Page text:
For twenty years I had the privilege of owning a successful and highly focused retained executive search consulting firm…Jordan-Sitter Associates. I am pleased to say that JSA is thriving today under the capable leadership of the owners who purchased this business. During my years as a “Trophy Hunter”, I had the opportunity to assist large companies in the recruitment, evaluation and the hiring of senior level managers, to include CEOs and Presidents. Several of our clients employed various assessment tools which ranged from online tests to extensive evaluations with an industrial psychologist. Time does not allow me to attempt to weigh-in on some of the merits and limitations of these specific tools; however, I will pass along a few thoughts that may prove beneficial to our life coaching clients. Because there are definite benefits to properly utilizing assessment techniques, it is essential for us to consider how to best apply them in our own situations.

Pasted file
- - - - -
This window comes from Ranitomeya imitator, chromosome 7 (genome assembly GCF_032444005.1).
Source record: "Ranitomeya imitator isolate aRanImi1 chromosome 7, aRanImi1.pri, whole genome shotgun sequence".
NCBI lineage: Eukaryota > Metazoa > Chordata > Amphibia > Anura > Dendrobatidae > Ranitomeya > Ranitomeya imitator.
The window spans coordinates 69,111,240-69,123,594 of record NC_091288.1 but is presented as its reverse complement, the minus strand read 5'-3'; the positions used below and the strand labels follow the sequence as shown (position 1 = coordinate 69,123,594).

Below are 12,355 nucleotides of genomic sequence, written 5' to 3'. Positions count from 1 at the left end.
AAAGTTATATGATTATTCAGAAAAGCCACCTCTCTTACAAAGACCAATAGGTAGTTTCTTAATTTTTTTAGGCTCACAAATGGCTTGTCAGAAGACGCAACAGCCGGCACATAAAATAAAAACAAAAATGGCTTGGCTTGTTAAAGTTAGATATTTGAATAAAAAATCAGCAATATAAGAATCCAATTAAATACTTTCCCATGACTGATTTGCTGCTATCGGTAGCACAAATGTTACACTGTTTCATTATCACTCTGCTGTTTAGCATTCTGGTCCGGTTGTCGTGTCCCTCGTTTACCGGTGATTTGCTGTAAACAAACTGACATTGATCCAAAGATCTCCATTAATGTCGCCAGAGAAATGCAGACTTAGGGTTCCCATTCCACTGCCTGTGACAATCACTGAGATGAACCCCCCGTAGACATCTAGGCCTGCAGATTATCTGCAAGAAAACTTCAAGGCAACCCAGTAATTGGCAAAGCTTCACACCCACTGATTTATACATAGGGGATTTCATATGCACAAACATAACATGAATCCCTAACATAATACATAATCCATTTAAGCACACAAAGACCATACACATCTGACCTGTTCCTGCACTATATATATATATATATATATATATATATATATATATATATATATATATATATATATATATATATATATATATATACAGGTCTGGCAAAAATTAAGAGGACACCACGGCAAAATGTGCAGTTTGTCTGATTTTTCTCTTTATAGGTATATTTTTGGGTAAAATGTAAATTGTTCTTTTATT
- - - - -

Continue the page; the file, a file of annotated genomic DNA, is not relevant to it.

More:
First, there is a distinct difference between assessments of personality traits or styles and the factors that motivate or demotivate an individual. Knowledge in both areas will help us better relate to others in a variety of business and social settings, as well as in our most important arena – our family environment.Let’s take a look at a business setting where a candidate is about to interview with her potential boss. If the candidate has foreknowledge that the senior manager is a very direct and bottom line individual, and is motivated by achievements (results), then the interviewee would be well advised to absolutely minimize the small talk and focus on the value she can add to the business. However, let’s switch to a family scene. Dad is having a delicate conversation with his teenage daughter and he knows that she places a very high importance on having a sense of family, stability and security. He would do well to relate to her in a warm and fuzzy manner which is not the same way he might talk to his college age girl, who is a real social butterfly or to his adult son who is a serious and very scientific person who likes to know the why behind everything. I’m sure the point is made that we should expect to get better results, and find more satisfaction, in personal exchanges where we take the time to relate to others on their terms.